Colleen Hanabusa

EMILY’s List announced its endorsement of Congresswoman Mazie Hirono in her bid next year for the United States Senate. The liberal organization, that typically supports Democratic women candidates who are pro-choice, announced its endorsement more than a year before the September 2012 primary.

“Receiving important endorsements from EMILY’s List as well as the Association of Professional Flight Attendants (APFA) and Laborers’ Local 386 so early on in a contested primary gives us a huge momentum boost on the eve of our first quarterly fundraising deadline,” Hirono said in a letter to supporters.

Stephanie Schriock, President of EMILY’s List, also was enthusiastic: “Mazie Hirono has consistently championed the rights of women and families in Hawaii and we need her strong voice in the Senate holding the line against the Republican war on women.”

Mazie Hirono

The early endorsement brings up a host of questions, which Emily’s List did not respond to.

Is the support of Hirono, who is in her third term representing Hawaii’s 2nd Congressional District, dissing other Democratic women candidates who might enter that race?

Is Emily’s List trying to dissuade Congresswoman Colleen Hanabusa, D-HI, a former Emily’s List candidate, from entering the race for the open Senate seat?

Or is there something Emily’s List knows that Hawaii voters about Congresswoman Colleen Hanabusa’s plan to run for Senate? Maybe she has already made up her mind not to run.

No doubt, the Emily’s List endorsement is a coup for Hirono. In the 2009-2010 cycle, the group boasts raising more than $38.5 million and working to elect “85 pro-choice Democratic women to the U.S. House, 16 to the U.S. Senate, nine governors, and hundreds of women to the state legislatures, state constitutional offices, and other key local offices.”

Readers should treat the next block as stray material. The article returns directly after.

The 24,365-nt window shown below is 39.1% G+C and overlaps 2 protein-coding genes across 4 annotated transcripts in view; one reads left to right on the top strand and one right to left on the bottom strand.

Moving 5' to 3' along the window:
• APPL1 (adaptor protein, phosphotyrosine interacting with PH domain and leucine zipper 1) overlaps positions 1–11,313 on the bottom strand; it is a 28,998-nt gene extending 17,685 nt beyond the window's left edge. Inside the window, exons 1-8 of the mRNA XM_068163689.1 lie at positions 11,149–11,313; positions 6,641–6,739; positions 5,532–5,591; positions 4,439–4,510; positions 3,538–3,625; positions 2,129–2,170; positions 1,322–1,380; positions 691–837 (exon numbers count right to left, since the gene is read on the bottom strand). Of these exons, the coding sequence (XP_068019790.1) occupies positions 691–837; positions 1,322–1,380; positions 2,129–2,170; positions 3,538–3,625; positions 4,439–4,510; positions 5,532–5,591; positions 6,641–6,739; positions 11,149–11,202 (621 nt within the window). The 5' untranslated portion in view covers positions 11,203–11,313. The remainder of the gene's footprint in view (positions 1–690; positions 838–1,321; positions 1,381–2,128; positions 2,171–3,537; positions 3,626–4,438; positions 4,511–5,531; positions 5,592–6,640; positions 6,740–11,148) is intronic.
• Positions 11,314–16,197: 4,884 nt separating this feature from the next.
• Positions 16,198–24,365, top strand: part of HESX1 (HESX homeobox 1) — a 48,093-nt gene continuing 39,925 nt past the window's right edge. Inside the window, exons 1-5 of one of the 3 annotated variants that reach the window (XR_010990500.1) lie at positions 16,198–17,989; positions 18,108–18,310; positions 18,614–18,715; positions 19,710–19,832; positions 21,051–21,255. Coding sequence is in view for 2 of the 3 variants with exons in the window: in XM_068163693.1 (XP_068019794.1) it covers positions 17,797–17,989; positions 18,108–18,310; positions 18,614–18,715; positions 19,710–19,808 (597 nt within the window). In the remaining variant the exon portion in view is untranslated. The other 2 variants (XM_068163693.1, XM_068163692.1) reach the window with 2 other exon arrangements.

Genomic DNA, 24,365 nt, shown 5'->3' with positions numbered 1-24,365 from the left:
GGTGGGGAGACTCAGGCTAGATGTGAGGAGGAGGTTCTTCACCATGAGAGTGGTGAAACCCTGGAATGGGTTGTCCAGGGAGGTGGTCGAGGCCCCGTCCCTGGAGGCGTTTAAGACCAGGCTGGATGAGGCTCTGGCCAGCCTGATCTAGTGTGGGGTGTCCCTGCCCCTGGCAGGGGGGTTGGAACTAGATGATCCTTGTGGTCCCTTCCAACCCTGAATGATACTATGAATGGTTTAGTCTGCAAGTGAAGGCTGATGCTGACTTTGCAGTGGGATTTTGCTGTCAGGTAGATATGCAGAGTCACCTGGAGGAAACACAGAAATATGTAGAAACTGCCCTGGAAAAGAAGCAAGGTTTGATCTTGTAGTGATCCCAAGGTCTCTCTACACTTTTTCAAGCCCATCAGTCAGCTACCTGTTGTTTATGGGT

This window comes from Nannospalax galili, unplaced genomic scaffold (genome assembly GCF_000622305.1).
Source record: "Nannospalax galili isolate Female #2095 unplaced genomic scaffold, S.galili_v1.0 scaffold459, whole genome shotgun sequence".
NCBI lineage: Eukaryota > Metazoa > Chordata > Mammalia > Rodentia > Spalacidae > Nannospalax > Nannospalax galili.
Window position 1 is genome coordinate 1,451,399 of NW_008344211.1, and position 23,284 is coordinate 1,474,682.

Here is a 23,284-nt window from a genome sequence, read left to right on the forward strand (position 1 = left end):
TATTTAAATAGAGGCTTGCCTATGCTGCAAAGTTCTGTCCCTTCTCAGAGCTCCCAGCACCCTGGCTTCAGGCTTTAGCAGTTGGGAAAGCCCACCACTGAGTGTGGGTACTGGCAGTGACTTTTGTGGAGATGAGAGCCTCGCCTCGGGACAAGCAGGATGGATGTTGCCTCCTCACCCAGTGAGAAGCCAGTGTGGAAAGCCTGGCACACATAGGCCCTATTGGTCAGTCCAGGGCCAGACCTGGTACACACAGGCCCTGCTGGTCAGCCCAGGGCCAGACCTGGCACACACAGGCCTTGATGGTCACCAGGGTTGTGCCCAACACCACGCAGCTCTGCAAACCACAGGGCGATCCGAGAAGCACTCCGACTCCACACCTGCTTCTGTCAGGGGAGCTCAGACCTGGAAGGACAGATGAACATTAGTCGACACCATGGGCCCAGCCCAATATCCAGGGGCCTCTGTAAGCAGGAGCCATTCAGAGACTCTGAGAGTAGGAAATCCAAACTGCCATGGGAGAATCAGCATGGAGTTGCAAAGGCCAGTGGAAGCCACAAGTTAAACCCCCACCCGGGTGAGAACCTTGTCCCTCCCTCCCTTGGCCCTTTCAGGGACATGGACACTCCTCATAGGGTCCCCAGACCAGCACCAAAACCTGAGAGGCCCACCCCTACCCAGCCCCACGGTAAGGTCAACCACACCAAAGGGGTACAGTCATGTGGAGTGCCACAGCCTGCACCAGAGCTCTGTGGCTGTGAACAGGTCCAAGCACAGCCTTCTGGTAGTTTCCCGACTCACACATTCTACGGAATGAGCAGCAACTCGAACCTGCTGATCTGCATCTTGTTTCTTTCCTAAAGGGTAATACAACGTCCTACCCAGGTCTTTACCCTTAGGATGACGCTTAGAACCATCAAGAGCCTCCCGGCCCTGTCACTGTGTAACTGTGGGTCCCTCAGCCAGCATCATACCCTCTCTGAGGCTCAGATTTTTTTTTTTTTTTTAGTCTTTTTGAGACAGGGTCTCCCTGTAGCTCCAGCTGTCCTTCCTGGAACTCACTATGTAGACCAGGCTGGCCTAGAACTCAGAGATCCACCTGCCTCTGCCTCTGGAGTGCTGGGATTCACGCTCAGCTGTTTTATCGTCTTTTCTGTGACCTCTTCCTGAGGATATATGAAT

Thai Trafficking Case Set for Trial

Mike and Alec Sou at their Kapolei-based vegetable farm Aloun

Defense lawyers for Aloun Farm owners Alec Souphone Sou and Mike Mankone Sou and U.S. Department of Justice attorney Kevonne Small agreed to Judge Barry M. Kurren’s plan announced Tuesday in U.S. District Court to set aside a month for their criminal trial that starts July 27, 2011.

The Sous were originally indicted in August 2009 on three counts including conspiracy to commit forced labor, visa fraud and document servitude related to 44 workers they brought from Thailand to work on their farm in 2004.

They are facing additional charges relating to the allegation that they confiscated the passports of the workers to restrict their movement when they first arrived in Hawaii. The Justice Department also charged the Sous with visa fraud conspiracy for knowingly presenting the federal government with documents that contain false statements.

Two additional allegations added after the original indictment include “harboring for financial gain” or harboring an “alien” from March 1, 2005, to October 27, 2010, “for the purpose of commercial advantage and private financial gain.”

Another charge relates to a fraud allegedly perpetrated in court through a unique video presentation that the Sous’ attorneys presented in court during their sentencing negotiations (sentencing that never occurred since their plea was thrown out).